Can you Correct an Error in a Will?

It is fairly rare, but we are sometimes requested to give advice as to whether a correction can be made in a will, as to an error that has occurred.

In our experience, this is nearly always when a homemade will or internet will has been made by the testator.

It very much depends on what the correction has to be, the more substantial the less likely the correction will be valid, as there is no straightforward solution to these types of problems. Much will depend upon the wording of the will, and the circumstances surrounding how it was written.

The first step is to try and determine whether a mistake has been made by the person who drafted the will.

Often the correction can be where the wrong charity has been nominated for a specific gift, or indeed the wrong grandchild or remoter issue of the testator has been incorrectly referred to.

It may be that the person who has drafted the will (presumably a solicitor or will writer, in the case of a professional will), rather than the homemade will referred to above. If that person has failed to understand the testator’s instructions, and has mistakenly included for example the charity, there is a legal remedy known as ‘rectification’. There is a cost associated with this, but often if a professional advisor has prepared the will, the original firm will pay for the application if they are responsible for the mistake. If the instructions were properly taken, and the mistaken e.g. charity is properly described, then the will is valid, and it will be very difficult to challenge, since the charity will be legally entitled to the gift.

However, if there is some certainty that a mistake has been made on the part of the testator, it may well be worthwhile exploring the charity to which is referred to in the will, but the incorrect charity will make what is known as ‘a ex gratia payment’ to the charity connected to the testator.

This is simply a question of providing the evidence to the appropriate charities, but again this can be very difficult, because charities are regulated by certain acts, and they are legally obliged not to give up donations.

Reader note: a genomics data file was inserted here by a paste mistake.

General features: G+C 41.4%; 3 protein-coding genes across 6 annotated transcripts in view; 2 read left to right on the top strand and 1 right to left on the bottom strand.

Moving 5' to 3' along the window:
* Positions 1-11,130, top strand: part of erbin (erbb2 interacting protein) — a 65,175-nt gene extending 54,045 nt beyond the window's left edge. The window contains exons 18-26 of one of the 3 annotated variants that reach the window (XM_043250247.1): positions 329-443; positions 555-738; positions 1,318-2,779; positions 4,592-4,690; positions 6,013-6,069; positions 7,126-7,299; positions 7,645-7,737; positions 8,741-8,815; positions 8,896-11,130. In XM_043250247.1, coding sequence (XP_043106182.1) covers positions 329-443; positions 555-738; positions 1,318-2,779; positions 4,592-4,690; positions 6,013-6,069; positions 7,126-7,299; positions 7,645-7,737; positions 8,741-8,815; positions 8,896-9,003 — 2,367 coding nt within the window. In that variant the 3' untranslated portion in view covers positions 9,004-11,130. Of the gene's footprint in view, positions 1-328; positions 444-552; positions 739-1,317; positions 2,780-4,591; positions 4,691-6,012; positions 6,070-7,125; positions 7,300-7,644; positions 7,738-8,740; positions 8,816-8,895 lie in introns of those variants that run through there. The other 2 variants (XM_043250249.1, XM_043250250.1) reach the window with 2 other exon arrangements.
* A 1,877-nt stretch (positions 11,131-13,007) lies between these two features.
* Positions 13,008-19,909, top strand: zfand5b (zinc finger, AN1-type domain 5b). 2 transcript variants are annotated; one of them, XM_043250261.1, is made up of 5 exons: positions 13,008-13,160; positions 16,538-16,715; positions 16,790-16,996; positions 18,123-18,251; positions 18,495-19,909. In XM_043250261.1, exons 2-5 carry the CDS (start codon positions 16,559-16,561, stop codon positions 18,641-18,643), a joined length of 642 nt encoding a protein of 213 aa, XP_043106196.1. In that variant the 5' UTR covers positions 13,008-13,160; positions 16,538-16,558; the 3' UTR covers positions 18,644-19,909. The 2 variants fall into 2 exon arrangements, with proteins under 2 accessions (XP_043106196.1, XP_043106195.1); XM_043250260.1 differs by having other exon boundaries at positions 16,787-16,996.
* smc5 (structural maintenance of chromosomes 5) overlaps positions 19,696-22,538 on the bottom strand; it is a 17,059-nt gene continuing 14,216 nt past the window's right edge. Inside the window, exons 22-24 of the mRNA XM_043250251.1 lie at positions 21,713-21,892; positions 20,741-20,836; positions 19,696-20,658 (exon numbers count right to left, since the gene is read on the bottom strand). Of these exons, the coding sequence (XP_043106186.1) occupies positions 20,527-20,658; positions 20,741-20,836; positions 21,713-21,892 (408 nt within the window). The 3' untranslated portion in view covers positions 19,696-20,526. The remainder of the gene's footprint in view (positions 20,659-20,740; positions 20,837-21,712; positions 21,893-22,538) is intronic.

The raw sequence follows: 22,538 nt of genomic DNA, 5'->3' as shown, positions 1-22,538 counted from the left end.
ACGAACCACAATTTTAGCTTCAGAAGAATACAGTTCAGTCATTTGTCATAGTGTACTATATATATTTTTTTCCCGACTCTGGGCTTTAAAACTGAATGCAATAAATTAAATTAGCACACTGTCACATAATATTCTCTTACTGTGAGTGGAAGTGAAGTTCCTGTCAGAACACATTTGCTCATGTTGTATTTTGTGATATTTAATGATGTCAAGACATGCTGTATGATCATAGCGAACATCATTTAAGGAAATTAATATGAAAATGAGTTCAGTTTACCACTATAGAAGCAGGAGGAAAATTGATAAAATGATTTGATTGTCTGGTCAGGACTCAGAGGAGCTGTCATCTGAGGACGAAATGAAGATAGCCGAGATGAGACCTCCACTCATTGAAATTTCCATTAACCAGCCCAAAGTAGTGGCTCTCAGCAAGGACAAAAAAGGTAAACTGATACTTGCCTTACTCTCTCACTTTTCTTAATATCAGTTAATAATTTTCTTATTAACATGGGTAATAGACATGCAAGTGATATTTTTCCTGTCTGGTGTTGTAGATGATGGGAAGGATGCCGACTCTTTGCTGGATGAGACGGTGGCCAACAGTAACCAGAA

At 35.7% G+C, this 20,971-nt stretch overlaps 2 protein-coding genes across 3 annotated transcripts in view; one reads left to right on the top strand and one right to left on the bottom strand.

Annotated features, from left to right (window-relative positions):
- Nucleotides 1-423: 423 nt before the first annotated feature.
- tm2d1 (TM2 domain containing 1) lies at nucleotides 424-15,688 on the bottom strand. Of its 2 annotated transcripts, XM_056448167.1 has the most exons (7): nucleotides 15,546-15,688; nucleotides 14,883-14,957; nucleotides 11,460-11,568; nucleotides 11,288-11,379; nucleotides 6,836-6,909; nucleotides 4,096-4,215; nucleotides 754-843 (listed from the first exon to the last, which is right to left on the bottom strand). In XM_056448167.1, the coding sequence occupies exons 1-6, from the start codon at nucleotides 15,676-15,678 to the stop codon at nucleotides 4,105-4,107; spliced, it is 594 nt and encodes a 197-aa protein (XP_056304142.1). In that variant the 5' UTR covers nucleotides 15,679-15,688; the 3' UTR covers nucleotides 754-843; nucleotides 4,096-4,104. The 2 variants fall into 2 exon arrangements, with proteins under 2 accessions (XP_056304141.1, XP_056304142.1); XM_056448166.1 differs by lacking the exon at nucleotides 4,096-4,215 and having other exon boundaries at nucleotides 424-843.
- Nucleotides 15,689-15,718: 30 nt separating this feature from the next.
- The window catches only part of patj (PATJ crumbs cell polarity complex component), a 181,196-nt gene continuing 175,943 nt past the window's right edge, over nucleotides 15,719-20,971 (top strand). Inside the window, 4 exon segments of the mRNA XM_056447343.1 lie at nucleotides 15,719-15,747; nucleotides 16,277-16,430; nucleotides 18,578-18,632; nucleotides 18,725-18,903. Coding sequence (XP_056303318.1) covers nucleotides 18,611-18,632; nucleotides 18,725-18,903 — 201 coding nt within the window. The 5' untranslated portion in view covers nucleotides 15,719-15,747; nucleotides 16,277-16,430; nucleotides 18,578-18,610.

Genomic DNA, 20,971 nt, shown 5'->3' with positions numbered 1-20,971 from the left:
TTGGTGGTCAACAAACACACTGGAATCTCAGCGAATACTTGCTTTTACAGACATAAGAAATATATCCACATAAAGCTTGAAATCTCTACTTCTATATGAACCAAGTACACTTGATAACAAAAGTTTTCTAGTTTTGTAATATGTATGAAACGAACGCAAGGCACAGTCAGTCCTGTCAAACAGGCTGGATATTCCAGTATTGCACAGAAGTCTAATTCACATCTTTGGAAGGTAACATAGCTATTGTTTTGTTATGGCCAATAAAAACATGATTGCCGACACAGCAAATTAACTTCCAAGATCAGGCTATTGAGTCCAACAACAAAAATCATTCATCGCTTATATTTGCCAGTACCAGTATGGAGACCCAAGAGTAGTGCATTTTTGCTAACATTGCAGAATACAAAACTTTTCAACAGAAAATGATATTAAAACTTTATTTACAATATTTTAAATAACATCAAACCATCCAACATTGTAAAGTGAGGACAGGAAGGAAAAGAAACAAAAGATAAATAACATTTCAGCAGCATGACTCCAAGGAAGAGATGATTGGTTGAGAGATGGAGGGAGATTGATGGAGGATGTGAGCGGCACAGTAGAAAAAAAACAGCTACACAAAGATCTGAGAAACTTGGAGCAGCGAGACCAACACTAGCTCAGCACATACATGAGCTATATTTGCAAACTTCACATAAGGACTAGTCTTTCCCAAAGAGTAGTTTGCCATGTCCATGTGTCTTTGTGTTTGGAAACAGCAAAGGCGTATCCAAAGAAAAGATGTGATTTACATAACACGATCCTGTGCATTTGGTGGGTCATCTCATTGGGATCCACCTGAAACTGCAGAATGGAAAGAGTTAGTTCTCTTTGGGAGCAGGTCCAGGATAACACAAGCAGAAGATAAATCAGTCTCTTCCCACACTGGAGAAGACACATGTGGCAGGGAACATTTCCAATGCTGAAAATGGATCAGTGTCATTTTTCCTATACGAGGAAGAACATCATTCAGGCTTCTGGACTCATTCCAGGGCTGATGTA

If, however the charity is prepared to consider this under a moral obligation to do so, it is likely that the charity in question may require the Charity Commissioner’s approval.

If no moral obligation is accepted, the charity named in the will may consider making a payment to the testator’s charity to avoid any costs. This again is all part of negotiation, and very much depends on the circumstances of each particular case.

In some rare cases, if in the example above the charity is described incorrectly in any way, resulting in an ambiguity over the testator’s intentions, then it maybe possible to rely on what is known as the ‘Royal Sign Manual’ procedure. This is used for giving effect to charitable gifts in certain circumstances, such as where the testator has named what appears to be a charity, but on further investigation, none is found.

This is a rare procedure, and is not frequently used, since other avenues are usually available. The wording of the will is of course critical.

The most common mistake for rectification that we have seen over the years, is in fact the problem of somebody leaving money to one established charity, but using the address or registered charity number of another, or indeed another charity that is no longer in being.

The implications of such errors can be costly, particularly if there is a dispute as to who should receive the bequest.

In such situations if a professional has written the will, it would normally include a registered charity number, and/or the charity’s address, which is often helpful to identify the ‘correct’ charity.

It is important to note that the burden in obtaining the information is on the claimant, as the party who thinks the charity is not identified properly, to produce convincing proof that the will does not reflect the true intentions of the testator.

As indicated in the main body of this article, if there is compelling evidence that the wrong charity has been named, both charities may agree to rectify the error, by entering into a formal deed of rectification.

However, if there is a dispute, an application to the Court maybe necessary. This could be very costly, and there is no guarantee it would be successful. Hence, the suggestion of trying to reach some settlement in rectification situation.

Tel: 01684 291469